Note that \(D_L^* v(W^{-T}) = v(I_L)\) because \(W^{-T}\) is upper triangular and \(v(W^{-T})\) only retains the diagonal elements.

$$\begin{aligned} \nabla _{{\tilde{b}}_i} \log p(y, \theta ) = Z_i^T \{ y_i - h'(\eta _i)\} - W W^T ({\tilde{b}}_i - C_i \beta _{RG_1}). \end{aligned}$$

Appendix C: Gradients for state space models

Since \(\theta = [\alpha , \kappa , \psi , b_1^T, \dots , b_n^T]^T\), we require

$$\begin{aligned}&\nabla _\theta \log p(y, \theta ) = [\nabla _\alpha \log p(y, \theta ), \nabla _\kappa \log p(y, \theta ), \\&\quad \nabla _\psi \log p(y, \theta ), \nabla _{b_1} \log p(y, \theta ), \dots , \nabla _{b_n} \log p(y, \theta )]^T. \end{aligned}$$

The components in \(\nabla _\theta \log p(y, \theta )\) are given below.

$$\begin{aligned} \nabla _\alpha \log p(y, \theta )= & {} \frac{1}{2}\sum ^n_{i=1} (b_i y_i^2 \mathrm{e}^{-\sigma b_i - \kappa } - b_i)(1-\mathrm{e}^{-\sigma }) - \frac{\alpha }{\sigma _{\alpha }^2}. \\ \nabla _\kappa \log p(y, \theta )= & {} \frac{1}{2} \bigg (\sum ^n_{i=1} y_i^2 \mathrm{e}^{-\sigma b_i - \kappa } - n \bigg ) - \kappa /\sigma _{\kappa }^2.\\ \nabla _\psi \log p(y, \theta )= & {} \bigg \{ \sum _{i=2}^{n} (b_i - \phi b_{i-1})b_{i-1} + b_1^2 \phi - \frac{\phi }{1-\phi ^2} \bigg \} \\&\quad \times \phi (1-\phi ) - \psi /\sigma _{\psi }^2.\\ \nabla _{b_1} \log p(y, \theta )= & {} \frac{\sigma }{2} (y_1^2 \mathrm{e}^{-\sigma b_1 - \kappa } - 1) \\&+ \phi (b_2 - \phi b_1)- b_1 (1-\phi )^2. \end{aligned}$$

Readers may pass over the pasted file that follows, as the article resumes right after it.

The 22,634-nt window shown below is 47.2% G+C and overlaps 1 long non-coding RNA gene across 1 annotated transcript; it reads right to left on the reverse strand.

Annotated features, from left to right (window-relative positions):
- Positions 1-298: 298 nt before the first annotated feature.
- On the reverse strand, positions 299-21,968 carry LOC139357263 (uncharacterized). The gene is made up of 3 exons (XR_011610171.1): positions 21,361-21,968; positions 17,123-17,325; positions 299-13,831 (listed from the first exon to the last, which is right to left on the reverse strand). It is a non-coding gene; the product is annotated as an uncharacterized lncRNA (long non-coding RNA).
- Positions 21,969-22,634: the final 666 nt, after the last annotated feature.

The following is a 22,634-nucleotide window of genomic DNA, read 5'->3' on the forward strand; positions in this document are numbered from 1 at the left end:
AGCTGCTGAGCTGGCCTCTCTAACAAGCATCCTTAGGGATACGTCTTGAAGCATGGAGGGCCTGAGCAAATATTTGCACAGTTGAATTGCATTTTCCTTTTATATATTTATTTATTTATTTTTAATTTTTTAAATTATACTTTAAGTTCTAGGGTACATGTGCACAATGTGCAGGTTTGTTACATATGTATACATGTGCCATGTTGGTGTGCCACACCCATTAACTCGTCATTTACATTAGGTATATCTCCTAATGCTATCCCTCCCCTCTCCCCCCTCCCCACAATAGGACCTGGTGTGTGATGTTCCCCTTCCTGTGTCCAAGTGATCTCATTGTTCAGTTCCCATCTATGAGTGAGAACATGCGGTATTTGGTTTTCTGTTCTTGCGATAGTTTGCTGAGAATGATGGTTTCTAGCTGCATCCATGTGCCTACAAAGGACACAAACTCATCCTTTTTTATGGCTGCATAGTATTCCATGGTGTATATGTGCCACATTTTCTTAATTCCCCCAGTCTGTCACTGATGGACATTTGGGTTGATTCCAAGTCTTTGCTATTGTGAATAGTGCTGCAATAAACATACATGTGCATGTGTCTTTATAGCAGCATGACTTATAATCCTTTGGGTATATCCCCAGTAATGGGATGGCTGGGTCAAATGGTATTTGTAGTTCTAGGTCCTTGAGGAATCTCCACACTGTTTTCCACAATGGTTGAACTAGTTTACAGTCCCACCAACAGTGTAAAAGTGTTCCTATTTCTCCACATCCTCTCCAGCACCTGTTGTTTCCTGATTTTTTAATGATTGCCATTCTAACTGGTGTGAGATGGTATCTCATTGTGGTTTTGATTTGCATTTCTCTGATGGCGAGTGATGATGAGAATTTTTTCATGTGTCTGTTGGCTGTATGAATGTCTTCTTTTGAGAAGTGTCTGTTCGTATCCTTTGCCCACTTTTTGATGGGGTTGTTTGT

For \(2 \le i \le n-1\),

$$\begin{aligned} \begin{aligned} \nabla _{b_i} \log p(y, \theta )&= \frac{\sigma }{2} (y_i^2 \mathrm{e}^{-\sigma b_i - \kappa } - 1) +\phi (b_{i+1} - \phi b_i)\\&\quad - (b_i - \phi b_{i-1}). \\ \nabla _{b_n} \log p(y, \theta )&= \frac{\sigma }{2} (y_n^2 \mathrm{e}^{-\sigma b_n - \kappa } - 1) - (b_n - \phi b_{n-1}). \end{aligned} \end{aligned}$$

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Tan, L.S.L., Bhaskaran, A. & Nott, D.J. Conditionally structured variational Gaussian approximation with importance weights. Stat Comput 30, 1255–1272 (2020). https://doi.org/10.1007/s11222-020-09944-8

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Keywords

  • Gaussian variational approximation
  • Sparse precision matrix
  • Stochastic variational inference
  • Importance weighted lower bound
  • Rényi’s divergence